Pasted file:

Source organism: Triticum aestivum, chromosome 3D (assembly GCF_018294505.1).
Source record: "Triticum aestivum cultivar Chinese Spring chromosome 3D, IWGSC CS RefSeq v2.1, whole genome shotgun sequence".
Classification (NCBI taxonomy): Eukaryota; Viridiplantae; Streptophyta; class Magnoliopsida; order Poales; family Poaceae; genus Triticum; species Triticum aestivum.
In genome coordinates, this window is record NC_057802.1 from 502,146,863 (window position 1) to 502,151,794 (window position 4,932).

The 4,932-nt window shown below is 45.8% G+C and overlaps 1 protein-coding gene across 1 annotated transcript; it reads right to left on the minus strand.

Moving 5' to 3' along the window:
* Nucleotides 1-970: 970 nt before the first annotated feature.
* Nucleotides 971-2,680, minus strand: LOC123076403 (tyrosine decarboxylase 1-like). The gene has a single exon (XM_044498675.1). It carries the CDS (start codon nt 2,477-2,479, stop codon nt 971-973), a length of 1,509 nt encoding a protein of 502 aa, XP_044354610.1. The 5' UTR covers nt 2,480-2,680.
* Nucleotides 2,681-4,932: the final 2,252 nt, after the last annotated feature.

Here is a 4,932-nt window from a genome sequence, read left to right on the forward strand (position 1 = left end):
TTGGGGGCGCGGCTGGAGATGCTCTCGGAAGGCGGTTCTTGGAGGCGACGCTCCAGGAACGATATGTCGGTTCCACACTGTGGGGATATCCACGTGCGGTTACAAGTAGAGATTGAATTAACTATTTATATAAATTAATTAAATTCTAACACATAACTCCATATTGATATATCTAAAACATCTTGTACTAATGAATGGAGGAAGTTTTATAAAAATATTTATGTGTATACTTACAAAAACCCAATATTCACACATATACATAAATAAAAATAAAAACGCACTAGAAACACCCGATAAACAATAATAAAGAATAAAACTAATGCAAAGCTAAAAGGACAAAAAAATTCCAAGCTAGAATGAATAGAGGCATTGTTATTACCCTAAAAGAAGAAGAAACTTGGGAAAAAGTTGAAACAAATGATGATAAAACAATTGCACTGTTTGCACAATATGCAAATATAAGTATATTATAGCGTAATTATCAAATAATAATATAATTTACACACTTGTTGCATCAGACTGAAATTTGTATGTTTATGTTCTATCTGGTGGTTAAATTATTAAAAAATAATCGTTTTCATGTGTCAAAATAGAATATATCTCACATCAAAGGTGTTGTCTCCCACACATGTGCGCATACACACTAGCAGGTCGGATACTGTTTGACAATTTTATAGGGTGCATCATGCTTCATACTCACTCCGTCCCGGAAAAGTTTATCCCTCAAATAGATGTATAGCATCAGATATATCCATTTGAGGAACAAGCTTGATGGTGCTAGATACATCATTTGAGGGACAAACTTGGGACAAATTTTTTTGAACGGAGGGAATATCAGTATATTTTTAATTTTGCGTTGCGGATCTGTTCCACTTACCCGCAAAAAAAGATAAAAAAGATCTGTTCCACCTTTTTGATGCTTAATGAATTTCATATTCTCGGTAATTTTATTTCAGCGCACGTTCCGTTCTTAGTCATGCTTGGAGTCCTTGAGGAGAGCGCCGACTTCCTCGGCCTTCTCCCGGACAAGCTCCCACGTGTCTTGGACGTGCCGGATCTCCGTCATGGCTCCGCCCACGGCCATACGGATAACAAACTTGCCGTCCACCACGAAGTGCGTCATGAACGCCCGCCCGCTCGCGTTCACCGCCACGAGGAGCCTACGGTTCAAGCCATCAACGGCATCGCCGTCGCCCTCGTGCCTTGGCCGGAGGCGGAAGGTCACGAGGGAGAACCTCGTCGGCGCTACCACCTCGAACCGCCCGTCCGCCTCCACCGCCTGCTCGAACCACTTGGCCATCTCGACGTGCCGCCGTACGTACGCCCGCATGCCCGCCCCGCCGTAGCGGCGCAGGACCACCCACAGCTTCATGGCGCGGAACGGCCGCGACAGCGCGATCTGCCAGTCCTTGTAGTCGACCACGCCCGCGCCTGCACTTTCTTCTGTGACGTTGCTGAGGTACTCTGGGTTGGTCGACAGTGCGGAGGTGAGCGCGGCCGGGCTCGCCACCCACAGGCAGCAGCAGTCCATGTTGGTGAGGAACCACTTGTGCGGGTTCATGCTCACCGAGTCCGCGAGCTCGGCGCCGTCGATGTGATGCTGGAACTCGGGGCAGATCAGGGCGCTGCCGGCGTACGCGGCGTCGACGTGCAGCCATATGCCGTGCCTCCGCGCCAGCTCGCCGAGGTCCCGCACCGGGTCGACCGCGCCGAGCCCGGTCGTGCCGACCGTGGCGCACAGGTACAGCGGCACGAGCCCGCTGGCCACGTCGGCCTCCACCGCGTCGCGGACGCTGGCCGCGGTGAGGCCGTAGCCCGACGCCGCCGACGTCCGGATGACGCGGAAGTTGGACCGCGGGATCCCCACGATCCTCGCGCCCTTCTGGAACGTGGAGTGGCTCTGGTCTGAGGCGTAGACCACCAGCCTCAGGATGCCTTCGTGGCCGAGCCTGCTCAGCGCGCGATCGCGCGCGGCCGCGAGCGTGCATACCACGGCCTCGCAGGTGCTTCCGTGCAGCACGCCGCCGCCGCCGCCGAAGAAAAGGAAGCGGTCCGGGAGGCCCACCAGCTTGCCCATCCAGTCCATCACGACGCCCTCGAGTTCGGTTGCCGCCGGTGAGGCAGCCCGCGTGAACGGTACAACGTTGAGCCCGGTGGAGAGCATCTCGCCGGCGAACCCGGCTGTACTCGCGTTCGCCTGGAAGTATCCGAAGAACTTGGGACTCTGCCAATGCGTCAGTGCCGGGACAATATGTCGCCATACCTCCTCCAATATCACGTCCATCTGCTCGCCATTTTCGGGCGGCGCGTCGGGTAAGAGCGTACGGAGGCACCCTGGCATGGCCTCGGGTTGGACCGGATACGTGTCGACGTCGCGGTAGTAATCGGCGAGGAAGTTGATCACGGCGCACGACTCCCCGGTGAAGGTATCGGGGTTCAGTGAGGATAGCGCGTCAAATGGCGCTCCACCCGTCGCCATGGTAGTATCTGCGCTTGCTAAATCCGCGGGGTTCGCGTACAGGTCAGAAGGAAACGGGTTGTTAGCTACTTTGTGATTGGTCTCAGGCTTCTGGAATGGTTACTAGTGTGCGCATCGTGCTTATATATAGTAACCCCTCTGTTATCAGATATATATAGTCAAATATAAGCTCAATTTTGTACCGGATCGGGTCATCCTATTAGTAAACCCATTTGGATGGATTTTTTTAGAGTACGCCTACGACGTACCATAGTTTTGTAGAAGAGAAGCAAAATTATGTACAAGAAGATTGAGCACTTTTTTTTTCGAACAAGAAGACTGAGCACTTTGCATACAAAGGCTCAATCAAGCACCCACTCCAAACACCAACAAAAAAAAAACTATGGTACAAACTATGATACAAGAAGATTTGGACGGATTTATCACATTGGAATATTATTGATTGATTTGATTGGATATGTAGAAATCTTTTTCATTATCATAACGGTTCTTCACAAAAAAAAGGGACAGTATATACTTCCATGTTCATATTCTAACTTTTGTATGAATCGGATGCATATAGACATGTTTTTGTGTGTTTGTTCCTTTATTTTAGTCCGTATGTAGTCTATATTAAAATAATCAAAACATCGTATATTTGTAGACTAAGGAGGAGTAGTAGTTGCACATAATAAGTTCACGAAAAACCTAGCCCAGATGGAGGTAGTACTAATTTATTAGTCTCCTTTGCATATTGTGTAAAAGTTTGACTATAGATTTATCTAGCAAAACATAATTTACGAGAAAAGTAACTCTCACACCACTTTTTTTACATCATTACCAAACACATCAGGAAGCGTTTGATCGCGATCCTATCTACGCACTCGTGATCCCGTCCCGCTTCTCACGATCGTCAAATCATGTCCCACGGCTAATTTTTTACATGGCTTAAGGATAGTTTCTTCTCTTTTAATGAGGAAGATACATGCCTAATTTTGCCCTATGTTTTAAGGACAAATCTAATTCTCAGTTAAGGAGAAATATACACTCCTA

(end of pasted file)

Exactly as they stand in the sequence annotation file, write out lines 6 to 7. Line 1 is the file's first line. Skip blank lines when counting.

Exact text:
Moving 5' to 3' along the window:
* Nucleotides 1-970: 970 nt before the first annotated feature.